Job Effectiveness

36 Results

 

The Role of Emotions in Effective Negotiations

HBS Senior Lecturer Andy Wasynczuk, a former negotiator for the New England Patriots, explores the sometimes intense role that emotions can play in negotiations. Open for comment; 19 Comments posted.

Fixing the ‘I Hate Work’ Blues

Many employees report they are overworked and not engaged—a recent New York Times article on the phenomenon was titled, "Why You Hate Work." The problem, says Bill George, is that the way we design work stifles engagement. Here's the fix. Open for comment; 20 Comments posted.

Learning By Thinking: How Reflection Improves Performance

Knowledge plays an important role in the productivity and prosperity of economies, organizations, and individuals. Even so, research on learning has primarily focused on the role of doing (experience) in fostering progress over time. To compare the effectiveness of different sources of learning, the authors take a micro approach and study learning at the individual level. They argue that learning from direct experience can be more effective if coupled with reflection—that is, the intentional attempt to synthesize, abstract, and articulate the key lessons taught by experience. Using a mixed-method approach that combines laboratory experiments and a field study in a large business process outsourcing company in India, they find support for this prediction. Further, they find that the effect of reflection on learning is mediated by greater perceived ability to achieve a goal (i.e., self-efficacy). Together, these results reveal reflection to be a powerful mechanism behind learning, confirming the words of American philosopher, psychologist, and educational reformer John Dewey: "We do not learn from experience ... we learn from reflecting on experience." Read More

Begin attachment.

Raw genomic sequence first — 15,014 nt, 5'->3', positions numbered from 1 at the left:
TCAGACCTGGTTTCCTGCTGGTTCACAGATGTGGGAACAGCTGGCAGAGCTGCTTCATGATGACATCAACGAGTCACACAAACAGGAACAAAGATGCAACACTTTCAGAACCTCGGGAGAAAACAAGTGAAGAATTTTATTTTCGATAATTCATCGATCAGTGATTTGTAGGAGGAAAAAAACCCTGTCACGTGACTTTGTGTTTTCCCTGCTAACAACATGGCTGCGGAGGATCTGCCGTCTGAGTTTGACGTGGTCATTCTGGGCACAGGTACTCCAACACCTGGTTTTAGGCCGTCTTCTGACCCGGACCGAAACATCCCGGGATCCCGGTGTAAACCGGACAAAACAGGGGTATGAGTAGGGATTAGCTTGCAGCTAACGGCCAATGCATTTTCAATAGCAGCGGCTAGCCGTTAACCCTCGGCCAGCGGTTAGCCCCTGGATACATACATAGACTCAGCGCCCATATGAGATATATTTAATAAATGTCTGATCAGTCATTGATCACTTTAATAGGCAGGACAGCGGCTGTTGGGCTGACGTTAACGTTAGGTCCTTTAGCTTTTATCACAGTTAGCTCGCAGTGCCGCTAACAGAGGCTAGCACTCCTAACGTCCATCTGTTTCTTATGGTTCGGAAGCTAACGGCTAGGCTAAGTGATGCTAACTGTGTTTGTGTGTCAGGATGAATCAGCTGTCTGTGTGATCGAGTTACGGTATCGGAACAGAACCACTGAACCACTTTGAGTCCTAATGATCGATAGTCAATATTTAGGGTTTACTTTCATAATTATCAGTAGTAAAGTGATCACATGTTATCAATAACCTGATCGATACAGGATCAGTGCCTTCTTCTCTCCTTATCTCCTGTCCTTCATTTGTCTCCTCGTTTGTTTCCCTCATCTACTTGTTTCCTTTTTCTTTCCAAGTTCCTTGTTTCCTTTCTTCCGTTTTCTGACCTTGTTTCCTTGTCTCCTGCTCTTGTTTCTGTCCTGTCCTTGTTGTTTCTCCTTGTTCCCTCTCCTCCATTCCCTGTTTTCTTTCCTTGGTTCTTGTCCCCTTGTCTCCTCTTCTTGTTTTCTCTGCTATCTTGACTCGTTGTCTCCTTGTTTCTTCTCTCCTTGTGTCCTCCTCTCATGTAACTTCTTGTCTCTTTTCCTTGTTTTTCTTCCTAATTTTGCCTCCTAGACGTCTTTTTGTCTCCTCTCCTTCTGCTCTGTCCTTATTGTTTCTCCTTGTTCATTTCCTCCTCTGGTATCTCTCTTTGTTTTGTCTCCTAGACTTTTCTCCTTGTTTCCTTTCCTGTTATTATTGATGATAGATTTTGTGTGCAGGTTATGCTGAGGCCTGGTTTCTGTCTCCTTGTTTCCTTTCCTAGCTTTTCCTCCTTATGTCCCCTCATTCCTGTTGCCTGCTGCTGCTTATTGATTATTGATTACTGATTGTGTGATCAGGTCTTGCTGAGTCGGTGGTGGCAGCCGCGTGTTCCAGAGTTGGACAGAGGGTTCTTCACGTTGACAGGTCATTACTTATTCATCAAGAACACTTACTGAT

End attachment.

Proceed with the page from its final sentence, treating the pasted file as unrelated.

Excerpt: ‘The Art of Negotiation’

Great jazz musicians are a model for negotiators, says Michael Wheeler in his new book, The Art of Negotiation: How to Improvise Agreement in a Chaotic World. Creativity at the bargaining table starts with disruption of familiar routines and old assumptions. Open for comment; 0 Comments posted.

Who Sets Your Benchmarks?

In his new book, What You're Really Meant to Do, Robert Steven Kaplan outlines a step-by-step approach to defining success on your own terms. Closed for comment; 9 Comments posted.

How to be Extremely Productive

Professor Robert Pozen discusses his new book, Extreme Productivity: Boost Your Results, Reduce Your Hours, in which he shares performance-enhancing tips on everything from better sleep on overnight business flights to dealing with employees' mistakes. From the HBS Alumni Bulletin. Open for comment; 12 Comments posted.

Blue Skies, Distractions Arise: How Weather Affects Productivity